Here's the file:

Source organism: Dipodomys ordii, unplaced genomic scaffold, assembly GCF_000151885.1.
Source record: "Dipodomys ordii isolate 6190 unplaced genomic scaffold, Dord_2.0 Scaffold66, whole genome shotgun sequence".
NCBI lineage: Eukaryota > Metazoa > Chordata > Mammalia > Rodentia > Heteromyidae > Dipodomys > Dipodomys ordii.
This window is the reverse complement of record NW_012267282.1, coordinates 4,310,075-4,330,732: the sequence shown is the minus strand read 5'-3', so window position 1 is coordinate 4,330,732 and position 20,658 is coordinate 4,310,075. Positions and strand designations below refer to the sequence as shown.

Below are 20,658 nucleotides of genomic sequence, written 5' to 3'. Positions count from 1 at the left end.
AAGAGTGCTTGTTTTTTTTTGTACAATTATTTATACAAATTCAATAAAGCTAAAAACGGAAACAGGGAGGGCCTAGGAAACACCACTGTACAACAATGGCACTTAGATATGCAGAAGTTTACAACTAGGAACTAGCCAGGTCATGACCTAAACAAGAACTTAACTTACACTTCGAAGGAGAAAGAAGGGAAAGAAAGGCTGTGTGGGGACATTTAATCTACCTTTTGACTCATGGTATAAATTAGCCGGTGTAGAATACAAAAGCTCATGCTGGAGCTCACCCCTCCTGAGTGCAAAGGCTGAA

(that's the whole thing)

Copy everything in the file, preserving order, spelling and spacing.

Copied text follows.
Source organism: Dipodomys ordii, unplaced genomic scaffold, assembly GCF_000151885.1.
Source record: "Dipodomys ordii isolate 6190 unplaced genomic scaffold, Dord_2.0 Scaffold66, whole genome shotgun sequence".
NCBI lineage: Eukaryota > Metazoa > Chordata > Mammalia > Rodentia > Heteromyidae > Dipodomys > Dipodomys ordii.
This window is the reverse complement of record NW_012267282.1, coordinates 4,310,075-4,330,732: the sequence shown is the minus strand read 5'-3', so window position 1 is coordinate 4,330,732 and position 20,658 is coordinate 4,310,075. Positions and strand designations below refer to the sequence as shown.

Below are 20,658 nucleotides of genomic sequence, written 5' to 3'. Positions count from 1 at the left end.
AAGAGTGCTTGTTTTTTTTTGTACAATTATTTATACAAATTCAATAAAGCTAAAAACGGAAACAGGGAGGGCCTAGGAAACACCACTGTACAACAATGGCACTTAGATATGCAGAAGTTTACAACTAGGAACTAGCCAGGTCATGACCTAAACAAGAACTTAACTTACACTTCGAAGGAGAAAGAAGGGAAAGAAAGGCTGTGTGGGGACATTTAATCTACCTTTTGACTCATGGTATAAATTAGCCGGTGTAGAATACAAAAGCTCATGCTGGAGCTCACCCCTCCTGAGTGCAAAGGCTGAA